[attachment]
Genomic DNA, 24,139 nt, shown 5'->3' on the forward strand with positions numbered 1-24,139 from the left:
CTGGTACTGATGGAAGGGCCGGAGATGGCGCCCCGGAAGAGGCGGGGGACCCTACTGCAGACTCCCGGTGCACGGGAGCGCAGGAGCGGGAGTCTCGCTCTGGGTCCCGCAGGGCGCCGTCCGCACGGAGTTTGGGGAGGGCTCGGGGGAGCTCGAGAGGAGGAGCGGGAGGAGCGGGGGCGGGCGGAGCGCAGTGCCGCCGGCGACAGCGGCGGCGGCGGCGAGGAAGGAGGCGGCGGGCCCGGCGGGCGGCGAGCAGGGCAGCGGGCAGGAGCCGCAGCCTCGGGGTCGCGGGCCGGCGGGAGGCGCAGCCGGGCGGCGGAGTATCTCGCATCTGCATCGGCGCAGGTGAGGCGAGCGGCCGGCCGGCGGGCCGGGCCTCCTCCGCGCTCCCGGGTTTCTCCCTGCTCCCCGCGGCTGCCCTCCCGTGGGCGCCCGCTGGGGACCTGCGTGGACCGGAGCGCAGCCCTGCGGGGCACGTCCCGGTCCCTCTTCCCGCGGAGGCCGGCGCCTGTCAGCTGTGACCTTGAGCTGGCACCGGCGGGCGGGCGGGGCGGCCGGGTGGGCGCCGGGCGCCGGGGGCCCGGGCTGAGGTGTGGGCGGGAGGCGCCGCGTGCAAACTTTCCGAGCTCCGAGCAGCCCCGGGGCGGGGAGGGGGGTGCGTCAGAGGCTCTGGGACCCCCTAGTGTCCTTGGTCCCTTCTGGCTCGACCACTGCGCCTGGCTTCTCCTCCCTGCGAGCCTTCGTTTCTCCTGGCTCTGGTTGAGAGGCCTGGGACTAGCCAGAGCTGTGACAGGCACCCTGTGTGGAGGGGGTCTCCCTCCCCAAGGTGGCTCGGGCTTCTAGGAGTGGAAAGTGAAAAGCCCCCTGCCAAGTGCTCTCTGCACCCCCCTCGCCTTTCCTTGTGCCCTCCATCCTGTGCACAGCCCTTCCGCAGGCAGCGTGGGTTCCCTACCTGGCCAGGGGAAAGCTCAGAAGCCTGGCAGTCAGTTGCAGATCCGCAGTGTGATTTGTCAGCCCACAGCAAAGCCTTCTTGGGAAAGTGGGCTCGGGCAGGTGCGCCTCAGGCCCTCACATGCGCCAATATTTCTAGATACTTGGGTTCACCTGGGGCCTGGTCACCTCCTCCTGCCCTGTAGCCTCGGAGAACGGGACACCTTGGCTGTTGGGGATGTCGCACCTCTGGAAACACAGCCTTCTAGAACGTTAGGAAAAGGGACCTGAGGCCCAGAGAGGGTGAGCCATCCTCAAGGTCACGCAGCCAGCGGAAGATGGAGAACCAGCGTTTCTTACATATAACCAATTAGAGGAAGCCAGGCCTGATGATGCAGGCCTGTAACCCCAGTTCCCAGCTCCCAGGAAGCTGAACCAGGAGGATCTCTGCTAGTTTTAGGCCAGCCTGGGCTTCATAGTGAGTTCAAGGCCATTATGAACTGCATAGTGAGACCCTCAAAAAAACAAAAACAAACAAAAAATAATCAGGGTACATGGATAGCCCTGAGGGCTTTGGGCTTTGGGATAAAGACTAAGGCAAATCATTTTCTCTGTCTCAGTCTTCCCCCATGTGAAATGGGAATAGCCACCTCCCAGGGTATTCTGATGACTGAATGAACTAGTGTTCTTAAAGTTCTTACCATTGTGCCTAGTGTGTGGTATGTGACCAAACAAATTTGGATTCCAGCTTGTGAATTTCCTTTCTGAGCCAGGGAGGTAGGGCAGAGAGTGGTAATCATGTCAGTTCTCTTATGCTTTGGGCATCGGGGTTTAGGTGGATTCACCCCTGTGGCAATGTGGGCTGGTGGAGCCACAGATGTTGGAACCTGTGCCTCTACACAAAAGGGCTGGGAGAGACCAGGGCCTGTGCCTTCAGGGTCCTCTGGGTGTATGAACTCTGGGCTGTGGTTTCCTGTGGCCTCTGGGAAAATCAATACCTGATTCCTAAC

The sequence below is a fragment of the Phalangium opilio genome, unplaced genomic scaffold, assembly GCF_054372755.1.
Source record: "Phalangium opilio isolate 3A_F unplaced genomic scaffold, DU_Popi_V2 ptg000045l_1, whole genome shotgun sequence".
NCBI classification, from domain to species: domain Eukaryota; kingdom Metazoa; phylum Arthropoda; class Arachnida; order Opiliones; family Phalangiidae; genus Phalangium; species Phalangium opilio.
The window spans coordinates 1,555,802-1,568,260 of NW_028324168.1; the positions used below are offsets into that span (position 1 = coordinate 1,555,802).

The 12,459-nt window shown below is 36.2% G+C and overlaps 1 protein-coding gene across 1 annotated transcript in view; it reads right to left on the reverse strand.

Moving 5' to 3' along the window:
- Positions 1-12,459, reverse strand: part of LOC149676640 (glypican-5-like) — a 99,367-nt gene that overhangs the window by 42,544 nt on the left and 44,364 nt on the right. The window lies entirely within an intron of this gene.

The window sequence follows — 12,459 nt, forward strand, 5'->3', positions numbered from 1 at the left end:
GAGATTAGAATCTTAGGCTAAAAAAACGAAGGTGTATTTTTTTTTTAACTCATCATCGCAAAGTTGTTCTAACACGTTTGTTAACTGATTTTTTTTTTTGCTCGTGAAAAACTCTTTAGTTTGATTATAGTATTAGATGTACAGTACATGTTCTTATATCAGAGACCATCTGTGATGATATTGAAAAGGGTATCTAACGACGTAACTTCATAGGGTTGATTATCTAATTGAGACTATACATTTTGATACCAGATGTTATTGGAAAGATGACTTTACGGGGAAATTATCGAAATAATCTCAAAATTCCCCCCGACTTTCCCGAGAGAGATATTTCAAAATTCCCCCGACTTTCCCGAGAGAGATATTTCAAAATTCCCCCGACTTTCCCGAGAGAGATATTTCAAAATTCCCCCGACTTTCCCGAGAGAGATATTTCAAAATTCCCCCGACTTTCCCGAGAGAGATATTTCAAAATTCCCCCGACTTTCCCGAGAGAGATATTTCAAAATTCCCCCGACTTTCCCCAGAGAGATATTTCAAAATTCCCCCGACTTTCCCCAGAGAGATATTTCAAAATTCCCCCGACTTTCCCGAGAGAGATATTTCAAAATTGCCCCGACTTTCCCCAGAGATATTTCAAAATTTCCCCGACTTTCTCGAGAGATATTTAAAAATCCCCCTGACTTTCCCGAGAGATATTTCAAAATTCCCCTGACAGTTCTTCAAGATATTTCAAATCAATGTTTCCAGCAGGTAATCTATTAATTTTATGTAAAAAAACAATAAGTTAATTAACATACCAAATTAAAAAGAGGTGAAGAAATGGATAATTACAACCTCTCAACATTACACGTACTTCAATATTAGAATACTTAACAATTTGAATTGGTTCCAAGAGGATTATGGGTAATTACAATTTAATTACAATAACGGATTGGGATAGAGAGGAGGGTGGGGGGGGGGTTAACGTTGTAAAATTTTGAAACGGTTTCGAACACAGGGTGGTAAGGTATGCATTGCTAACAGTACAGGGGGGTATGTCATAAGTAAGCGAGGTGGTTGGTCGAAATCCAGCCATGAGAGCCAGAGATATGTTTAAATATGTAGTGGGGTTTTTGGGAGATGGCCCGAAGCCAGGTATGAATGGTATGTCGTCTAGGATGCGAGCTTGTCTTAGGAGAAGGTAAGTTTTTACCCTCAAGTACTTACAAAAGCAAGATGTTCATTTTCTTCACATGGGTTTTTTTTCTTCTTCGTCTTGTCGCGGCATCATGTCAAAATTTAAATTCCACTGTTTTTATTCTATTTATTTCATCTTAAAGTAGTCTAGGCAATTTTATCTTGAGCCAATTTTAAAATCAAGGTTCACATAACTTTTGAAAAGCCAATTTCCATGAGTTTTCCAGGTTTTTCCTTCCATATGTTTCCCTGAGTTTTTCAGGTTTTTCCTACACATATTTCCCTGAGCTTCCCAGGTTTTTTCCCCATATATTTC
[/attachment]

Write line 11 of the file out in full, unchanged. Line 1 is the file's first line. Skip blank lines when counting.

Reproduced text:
GAGATTAGAATCTTAGGCTAAAAAAACGAAGGTGTATTTTTTTTTTAACTCATCATCGCAAAGTTGTTCTAACACGTTTGTTAACTGATTTTTTTTTTTGCTCGTGAAAAACTCTTTAGTTTGATTATAGTATTAGATGTACAGTACATGTTCTTATATCAGAGACCATCTGTGATGATATTGAAAAGGGTATCTAACGACGTAACTTCATAGGGTTGATTATCTAATTGAGACTATACATTTTGATACCAGATGTTATTGGAAAGATGACTTTACGGGGAAATTATCGAAATAATCTCAAAATTCCCCCCGACTTTCCCGAGAGAGATATTTCAAAATTCCCCCGACTTTCCCGAGAGAGATATTTCAAAATTCCCCCGACTTTCCCGAGAGAGATATTTCAAAATTCCCCCGACTTTCCCGAGAGAGATATTTCAAAATTCCCCCGACTTTCCCGAGAGAGATATTTCAAAATTCCCCCGACTTTCCCGAGAGAGATATTTCAAAATTCCCCCGACTTTCCCCAGAGAGATATTTCAAAATTCCCCCGACTTTCCCCAGAGAGATATTTCAAAATTCCCCCGACTTTCCCGAGAGAGATATTTCAAAATTGCCCCGACTTTCCCCAGAGATATTTCAAAATTTCCCCGACTTTCTCGAGAGATATTTAAAAATCCCCCTGACTTTCCCGAGAGATATTTCAAAATTCCCCTGACAGTTCTTCAAGATATTTCAAATCAATGTTTCCAGCAGGTAATCTATTAATTTTATGTAAAAAAACAATAAGTTAATTAACATACCAAATTAAAAAGAGGTGAAGAAATGGATAATTACAACCTCTCAACATTACACGTACTTCAATATTAGAATACTTAACAATTTGAATTGGTTCCAAGAGGATTATGGGTAATTACAATTTAATTACAATAACGGATTGGGATAGAGAGGAGGGTGGGGGGGGGGTTAACGTTGTAAAATTTTGAAACGGTTTCGAACACAGGGTGGTAAGGTATGCATTGCTAACAGTACAGGGGGGTATGTCATAAGTAAGCGAGGTGGTTGGTCGAAATCCAGCCATGAGAGCCAGAGATATGTTTAAATATGTAGTGGGGTTTTTGGGAGATGGCCCGAAGCCAGGTATGAATGGTATGTCGTCTAGGATGCGAGCTTGTCTTAGGAGAAGGTAAGTTTTTACCCTCAAGTACTTACAAAAGCAAGATGTTCATTTTCTTCACATGGGTTTTTTTTCTTCTTCGTCTTGTCGCGGCATCATGTCAAAATTTAAATTCCACTGTTTTTATTCTATTTATTTCATCTTAAAGTAGTCTAGGCAATTTTATCTTGAGCCAATTTTAAAATCAAGGTTCACATAACTTTTGAAAAGCCAATTTCCATGAGTTTTCCAGGTTTTTCCTTCCATATGTTTCCCTGAGTTTTTCAGGTTTTTCCTACACATATTTCCCTGAGCTTCCCAGGTTTTTTCCCCATATATTTC